Whoopi Goldberg’s Marijuana Brand Goes Up in Smoke

The medical cannabis company started by Whoopi Goldberg, which marketed its products as a solution to menstrual pain, is shutting down according to a statement released on the website

To our wonderful customers and those it may concern,

We're deeply saddened to tell you that Whoopi & Maya will no longer continue operation.

In 2016, we launched with an urgent mission: to offer safe, natural relief for period pain through the miracle of medical cannabis. We proved there's a market for this medicine and it's been our joy to offer this miraculous relief to our treasured customers. It has been our privilege to serve the community.

Though we've all come a long way, there's far more to be achieved. This is simply the end of a single chapter in a larger story, one that we invite you to continue.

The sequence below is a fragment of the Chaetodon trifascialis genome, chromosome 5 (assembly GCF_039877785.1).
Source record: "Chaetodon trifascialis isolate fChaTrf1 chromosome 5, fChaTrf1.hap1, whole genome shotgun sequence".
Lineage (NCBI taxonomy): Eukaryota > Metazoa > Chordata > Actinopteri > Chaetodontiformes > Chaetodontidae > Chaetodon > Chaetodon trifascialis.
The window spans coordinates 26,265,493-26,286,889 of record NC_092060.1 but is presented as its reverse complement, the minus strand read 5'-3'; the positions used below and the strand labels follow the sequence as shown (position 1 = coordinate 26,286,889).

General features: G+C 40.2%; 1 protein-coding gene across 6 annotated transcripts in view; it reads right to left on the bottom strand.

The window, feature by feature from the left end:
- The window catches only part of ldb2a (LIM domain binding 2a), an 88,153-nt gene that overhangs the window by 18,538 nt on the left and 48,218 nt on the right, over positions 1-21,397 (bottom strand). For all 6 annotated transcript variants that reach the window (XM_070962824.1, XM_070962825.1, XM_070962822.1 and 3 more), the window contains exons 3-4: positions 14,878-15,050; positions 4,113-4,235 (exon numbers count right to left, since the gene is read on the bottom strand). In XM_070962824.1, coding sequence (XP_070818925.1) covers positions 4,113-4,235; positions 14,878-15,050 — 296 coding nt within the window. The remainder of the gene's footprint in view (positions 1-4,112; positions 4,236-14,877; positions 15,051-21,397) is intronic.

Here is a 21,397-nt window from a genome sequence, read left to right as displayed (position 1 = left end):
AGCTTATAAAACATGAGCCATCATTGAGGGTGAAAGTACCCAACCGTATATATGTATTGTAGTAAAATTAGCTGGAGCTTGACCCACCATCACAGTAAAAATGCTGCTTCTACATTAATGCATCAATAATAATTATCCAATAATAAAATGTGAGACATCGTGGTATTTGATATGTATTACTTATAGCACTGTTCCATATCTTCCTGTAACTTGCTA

Though we've all come a long way, there's far more to be achieved. This is simply the end of a single chapter in a larger story, one that we invite you to continue.

Rick Cusick, a Whoopi & Maya board member, told CNN that the medical brand struggled after California legalized adult use marijuana and adopted new regulations for the medical and recreational industries.

“Suddenly we're jumping through hoops like every other company in California," he said. "We were well on the way to [being cash-flow positive] but then we had to jump through hoops to change our packaging ... and then change our packaging again."

There was also a personal element, said Cusick. Whoopi and Maya “wanted a divorce.”

There are plenty of other celebrity brands out there. But Whoopi & Maya’s fall is a reminder that even stars can have trouble navigating the new cannabis landscape in California.


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Policy

Sunday, April 5, 2020 - 10:08

Los Angeles Administrative Officer Richard Llewellyn has recommended that the city resume its cannabis licensing process after an audit found no evidence of favoritism.